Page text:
And that's great. And so you, you know, have the as high a check as you could possibly have. And, you know, you can't claim your deceased spouse's benefits in addition to your own. So social security will only pay one either survivor or retirement. You know, and if you qualify for both, they'll pay whichever amount is higher. And so if you already receive benefits, you can apply for survivors benefits if they're less than your retirement benefits.

Or you can't apply for it if they're less because you'd only get the higher of the two. And so that's why I think postponing it makes a lot of sense. But I also think, you know, just given, you know, what you all have saved up, you know, the idea that you would keep it invested, keep it growing, even despite the fact that we're going to have recessions along the way, and we're going to have market corrections and all of that, we're focused on the long term, which is going to give you the best opportunity to see this continue to grow so that as you convert it to an income stream, you know, it is enough to meet your obligations, hopefully your expenses come down, even though some expenses go up, you might travel some more, you know, healthcare might go up, you know, at least, you know, hopefully you're out of debt. And, you know, your expenses are in total, maybe less than your pre retirement income needs. And therefore you can cover those expenses. But I think a lot of that just depends on you putting together that retirement budget and figuring out, okay, what does that look like with, you know, both of us living? What does that look like if one of us passes away and being as well prepared for that as you can? Okay, well, sounds great.

Thanks for the all the information. I feel a little bit better. I'm glad to hear it, Dana. Well, thank you for your call today and for your kind remarks about the program.

I appreciate it very much. Let's go to Hartford, Connecticut. Peter, go right ahead. Yes. Good afternoon.

I have a question. I had to take early Social Security because of health reasons. I get 65 in August and I go under Medicare. But I was wondering my main reason to talk to you is they take 22% out of each check. What age is when they stop taking the taxes out of my Social Security?

Yeah, it doesn't stop until you make less money. So here's how Social Security benefits are taxed. First of all, the tax is based on what's called combined income. So that's a total of one half of your Social Security benefits, plus your adjusted gross income, plus any non-taxable interest you receive. So for a single filer, if your combined income based on what I just described being your combined income, if it's between $25,000 and $34,000, then you have to pay income tax on up to 50% of your benefits and the remaining portion would be exempt. If your adjusted gross income is greater than $34,000, then it's up to 85% of your benefits may be taxed. And then those numbers are higher if you're married filing jointly. So it all has to do with that combined income. One half of your Social Security, plus your adjusted gross income, plus any non-taxable interest you receive. And if your total combined income is above the threshold, then you're going to continue to pay tax on at least a portion of your Social Security.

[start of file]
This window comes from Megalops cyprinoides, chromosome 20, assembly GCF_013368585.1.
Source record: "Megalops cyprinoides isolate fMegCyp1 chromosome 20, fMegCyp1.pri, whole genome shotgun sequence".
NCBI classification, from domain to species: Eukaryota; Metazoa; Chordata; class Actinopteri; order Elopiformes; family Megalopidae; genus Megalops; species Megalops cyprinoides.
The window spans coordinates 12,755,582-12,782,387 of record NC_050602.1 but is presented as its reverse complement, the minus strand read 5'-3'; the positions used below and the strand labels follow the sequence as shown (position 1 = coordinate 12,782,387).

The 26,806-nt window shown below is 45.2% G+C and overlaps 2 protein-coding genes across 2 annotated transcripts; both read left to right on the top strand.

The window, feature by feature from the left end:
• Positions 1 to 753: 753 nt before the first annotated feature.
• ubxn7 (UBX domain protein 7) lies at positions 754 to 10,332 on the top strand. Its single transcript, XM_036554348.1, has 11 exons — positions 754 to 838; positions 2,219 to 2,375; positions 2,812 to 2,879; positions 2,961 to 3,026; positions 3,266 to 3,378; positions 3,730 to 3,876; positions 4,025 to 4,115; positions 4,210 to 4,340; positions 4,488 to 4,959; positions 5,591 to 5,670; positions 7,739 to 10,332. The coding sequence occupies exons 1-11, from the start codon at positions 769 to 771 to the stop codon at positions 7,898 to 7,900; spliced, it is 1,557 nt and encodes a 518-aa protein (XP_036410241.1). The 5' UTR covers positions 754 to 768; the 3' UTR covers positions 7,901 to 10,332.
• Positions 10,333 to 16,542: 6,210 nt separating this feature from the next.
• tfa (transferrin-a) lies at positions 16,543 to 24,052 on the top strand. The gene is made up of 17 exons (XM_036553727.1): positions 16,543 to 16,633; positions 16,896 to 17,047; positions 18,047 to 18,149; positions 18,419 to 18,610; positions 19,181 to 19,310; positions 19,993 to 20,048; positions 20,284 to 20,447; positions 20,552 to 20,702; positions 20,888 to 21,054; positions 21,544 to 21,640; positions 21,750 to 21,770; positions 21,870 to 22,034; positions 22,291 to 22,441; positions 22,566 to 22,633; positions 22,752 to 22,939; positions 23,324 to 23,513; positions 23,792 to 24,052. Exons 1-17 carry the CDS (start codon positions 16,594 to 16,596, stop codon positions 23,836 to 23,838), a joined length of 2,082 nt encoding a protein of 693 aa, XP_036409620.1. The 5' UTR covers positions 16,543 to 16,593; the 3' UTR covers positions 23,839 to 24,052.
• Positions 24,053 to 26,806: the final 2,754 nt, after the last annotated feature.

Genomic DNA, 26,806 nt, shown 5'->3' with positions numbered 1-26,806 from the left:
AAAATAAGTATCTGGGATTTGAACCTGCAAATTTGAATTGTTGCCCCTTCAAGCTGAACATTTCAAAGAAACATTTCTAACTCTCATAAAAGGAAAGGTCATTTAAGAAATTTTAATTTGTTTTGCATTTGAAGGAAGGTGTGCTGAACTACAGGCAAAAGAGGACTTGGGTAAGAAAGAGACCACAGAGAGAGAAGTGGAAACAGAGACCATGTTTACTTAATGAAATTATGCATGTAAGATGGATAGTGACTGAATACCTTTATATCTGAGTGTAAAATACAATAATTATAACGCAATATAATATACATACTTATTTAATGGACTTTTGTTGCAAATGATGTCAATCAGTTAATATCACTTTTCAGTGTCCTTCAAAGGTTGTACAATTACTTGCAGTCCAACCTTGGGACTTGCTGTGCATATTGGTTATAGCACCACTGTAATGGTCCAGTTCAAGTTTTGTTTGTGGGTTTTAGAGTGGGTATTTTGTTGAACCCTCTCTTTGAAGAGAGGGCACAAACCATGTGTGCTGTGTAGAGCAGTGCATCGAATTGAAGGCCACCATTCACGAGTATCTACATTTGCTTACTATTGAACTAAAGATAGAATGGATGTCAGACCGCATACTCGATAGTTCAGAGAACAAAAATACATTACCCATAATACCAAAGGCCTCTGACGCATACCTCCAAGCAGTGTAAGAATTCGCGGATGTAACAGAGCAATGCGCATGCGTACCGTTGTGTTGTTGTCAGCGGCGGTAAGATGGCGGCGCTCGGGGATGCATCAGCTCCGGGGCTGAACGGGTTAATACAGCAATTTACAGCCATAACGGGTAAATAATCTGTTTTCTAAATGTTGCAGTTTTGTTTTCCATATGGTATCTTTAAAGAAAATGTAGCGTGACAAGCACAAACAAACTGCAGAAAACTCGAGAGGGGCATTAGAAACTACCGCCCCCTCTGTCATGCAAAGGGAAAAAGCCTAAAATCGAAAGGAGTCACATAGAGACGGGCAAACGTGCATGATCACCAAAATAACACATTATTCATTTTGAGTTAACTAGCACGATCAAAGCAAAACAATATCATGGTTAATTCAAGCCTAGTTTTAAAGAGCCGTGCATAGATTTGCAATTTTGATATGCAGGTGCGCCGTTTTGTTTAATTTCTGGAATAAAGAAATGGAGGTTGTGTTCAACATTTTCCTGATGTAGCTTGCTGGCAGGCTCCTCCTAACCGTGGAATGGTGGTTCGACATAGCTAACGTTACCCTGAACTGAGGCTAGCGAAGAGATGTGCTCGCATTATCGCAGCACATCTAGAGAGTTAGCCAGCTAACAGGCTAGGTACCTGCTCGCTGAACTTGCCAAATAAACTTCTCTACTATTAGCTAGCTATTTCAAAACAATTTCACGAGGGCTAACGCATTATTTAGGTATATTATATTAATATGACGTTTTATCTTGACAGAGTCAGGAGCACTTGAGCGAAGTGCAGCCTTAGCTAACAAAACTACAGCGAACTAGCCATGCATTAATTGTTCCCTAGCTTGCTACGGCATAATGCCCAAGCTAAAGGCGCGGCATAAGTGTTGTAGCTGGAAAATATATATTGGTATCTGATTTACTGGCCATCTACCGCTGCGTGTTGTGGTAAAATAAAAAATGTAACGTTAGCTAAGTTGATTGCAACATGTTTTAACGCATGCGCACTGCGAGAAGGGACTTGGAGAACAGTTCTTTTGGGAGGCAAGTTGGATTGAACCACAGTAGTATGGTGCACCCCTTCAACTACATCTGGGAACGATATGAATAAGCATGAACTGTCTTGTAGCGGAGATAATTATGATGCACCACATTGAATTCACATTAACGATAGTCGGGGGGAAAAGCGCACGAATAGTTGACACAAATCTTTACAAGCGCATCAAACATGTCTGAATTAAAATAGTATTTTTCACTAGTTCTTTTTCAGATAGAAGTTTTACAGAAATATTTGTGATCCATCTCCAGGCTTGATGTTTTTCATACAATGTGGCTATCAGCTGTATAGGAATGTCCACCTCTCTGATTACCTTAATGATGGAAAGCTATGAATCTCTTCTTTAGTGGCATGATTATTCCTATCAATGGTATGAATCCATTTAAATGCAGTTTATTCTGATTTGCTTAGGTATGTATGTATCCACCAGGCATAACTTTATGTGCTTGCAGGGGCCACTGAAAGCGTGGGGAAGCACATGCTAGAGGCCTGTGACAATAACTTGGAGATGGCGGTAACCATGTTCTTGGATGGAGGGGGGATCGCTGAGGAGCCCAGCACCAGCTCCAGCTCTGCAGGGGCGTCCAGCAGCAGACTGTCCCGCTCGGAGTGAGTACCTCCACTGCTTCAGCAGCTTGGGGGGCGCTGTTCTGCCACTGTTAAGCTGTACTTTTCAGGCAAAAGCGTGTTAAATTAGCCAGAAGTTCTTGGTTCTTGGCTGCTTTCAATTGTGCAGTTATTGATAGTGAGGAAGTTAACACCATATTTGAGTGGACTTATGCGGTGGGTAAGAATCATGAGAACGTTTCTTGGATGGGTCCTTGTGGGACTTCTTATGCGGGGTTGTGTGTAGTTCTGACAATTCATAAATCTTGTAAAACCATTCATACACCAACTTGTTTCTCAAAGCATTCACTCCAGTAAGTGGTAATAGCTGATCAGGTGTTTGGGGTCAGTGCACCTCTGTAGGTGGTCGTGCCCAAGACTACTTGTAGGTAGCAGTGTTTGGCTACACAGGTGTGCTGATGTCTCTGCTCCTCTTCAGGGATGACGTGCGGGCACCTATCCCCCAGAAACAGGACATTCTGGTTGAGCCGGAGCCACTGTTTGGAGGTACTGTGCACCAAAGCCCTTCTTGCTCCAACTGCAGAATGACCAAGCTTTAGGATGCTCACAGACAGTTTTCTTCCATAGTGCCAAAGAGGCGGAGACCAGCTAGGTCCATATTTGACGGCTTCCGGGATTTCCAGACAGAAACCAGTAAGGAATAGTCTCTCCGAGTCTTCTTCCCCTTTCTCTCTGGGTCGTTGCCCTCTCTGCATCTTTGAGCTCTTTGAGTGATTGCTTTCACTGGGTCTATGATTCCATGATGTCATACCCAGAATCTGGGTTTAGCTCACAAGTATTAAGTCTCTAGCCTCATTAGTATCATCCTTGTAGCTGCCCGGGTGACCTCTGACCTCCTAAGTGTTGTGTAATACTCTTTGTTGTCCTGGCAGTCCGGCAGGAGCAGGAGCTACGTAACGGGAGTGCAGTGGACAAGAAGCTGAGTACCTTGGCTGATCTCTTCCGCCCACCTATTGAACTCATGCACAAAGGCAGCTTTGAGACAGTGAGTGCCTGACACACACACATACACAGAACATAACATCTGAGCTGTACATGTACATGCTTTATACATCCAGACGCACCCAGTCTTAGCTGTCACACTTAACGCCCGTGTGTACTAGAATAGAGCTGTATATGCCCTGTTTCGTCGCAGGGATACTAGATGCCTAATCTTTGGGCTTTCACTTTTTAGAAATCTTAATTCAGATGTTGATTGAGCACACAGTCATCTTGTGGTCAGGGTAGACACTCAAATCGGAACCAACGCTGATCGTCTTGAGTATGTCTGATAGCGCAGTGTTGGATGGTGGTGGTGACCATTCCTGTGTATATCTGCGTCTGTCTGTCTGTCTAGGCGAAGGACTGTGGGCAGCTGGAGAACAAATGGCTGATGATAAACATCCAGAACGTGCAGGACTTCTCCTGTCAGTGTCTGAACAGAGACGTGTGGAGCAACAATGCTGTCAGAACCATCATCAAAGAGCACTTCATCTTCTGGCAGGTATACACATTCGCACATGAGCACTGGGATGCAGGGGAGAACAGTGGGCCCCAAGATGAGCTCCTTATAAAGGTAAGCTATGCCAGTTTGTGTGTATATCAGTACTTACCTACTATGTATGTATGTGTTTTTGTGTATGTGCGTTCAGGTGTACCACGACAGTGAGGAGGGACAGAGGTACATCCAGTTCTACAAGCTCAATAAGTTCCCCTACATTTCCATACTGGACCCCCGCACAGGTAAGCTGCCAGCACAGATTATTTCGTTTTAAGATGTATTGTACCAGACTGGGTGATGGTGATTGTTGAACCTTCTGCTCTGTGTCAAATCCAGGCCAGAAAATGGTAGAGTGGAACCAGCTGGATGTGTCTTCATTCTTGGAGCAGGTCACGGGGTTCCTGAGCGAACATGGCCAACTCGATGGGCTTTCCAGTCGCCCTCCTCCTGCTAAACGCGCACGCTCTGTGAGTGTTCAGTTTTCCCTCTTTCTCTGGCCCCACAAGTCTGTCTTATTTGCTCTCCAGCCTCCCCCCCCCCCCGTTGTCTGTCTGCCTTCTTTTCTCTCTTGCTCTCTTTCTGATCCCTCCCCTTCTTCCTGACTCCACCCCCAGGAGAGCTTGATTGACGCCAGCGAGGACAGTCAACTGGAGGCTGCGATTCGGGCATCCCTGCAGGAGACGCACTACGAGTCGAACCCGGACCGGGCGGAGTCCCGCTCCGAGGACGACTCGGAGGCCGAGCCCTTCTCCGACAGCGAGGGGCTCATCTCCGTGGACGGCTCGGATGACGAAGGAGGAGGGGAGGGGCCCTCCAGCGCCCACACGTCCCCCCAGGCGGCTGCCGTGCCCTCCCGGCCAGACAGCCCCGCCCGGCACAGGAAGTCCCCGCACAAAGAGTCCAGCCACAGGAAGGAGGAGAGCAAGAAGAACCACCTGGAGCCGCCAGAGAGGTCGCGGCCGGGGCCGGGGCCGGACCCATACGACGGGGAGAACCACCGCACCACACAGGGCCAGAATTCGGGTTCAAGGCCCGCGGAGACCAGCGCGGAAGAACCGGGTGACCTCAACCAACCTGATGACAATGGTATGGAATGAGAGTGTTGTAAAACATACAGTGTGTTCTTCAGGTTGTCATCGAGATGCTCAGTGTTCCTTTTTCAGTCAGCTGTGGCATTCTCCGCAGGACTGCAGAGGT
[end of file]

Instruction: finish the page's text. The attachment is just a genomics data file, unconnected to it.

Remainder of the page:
That never goes away. Okay, so they say that I can only earn $21,240, okay? So if I earn that, so how much are they going to tax me still? What is your age? I am turning 65 in August. Okay, so you haven't reached a full retirement age and you're already taking Social Security benefits, is that right? Yes, because I have COPD and it was very, I have three and a half years left on my mortgage.

Out of a 30-year mortgage, I paid off eight years in advance. Yeah, yeah, okay. So basically, they're going to reduce your benefit for a dollar, for every $2 you go over that limit, but you're going to get that back in the form of a higher check once you reach full retirement age.

So that reduction by you earning over the limit is temporary and it doesn't affect your tax that you'll pay. Let's pick that up on the other side of the break. Stick right there. Thanks for joining us today on Faith and Finance Live.

I'm Rob West. Before the break, we were talking to Peter in Hartford, Connecticut. He's turning 65 in August. He's wondering about the reduction he's taken on his Social Security because he's not yet at full retirement age and he is earning over the limit. He's also wondering about taxes on that Social Security.

So two separate things going on, Peter. One is you have a limit on how much you can earn before your benefits are reduced prior to full retirement age. So when you reach full retirement age, you can earn as much as you want, doesn't affect your Social Security. Before that, you can earn up to $21,240,000 for 2023. And beyond that, they're going to reduce a dollar for every $2 you go over. And then in the year that you turn full retirement age, that number jumps up and then ultimately it's removed. But as I said, anything that's reduced from your check because you earned over the limit will be paid back to you once you get to full retirement age in the form of a higher check until you're fully made whole. Separate from that is when Social Security taxes become taxable or when Social Security benefits become taxable. And that has to do with your combined income. If your combined income goes over $25,000 for 2023 or 2024, you start paying tax on a portion of your benefits all the way up to 85% of your benefits. Does that make sense?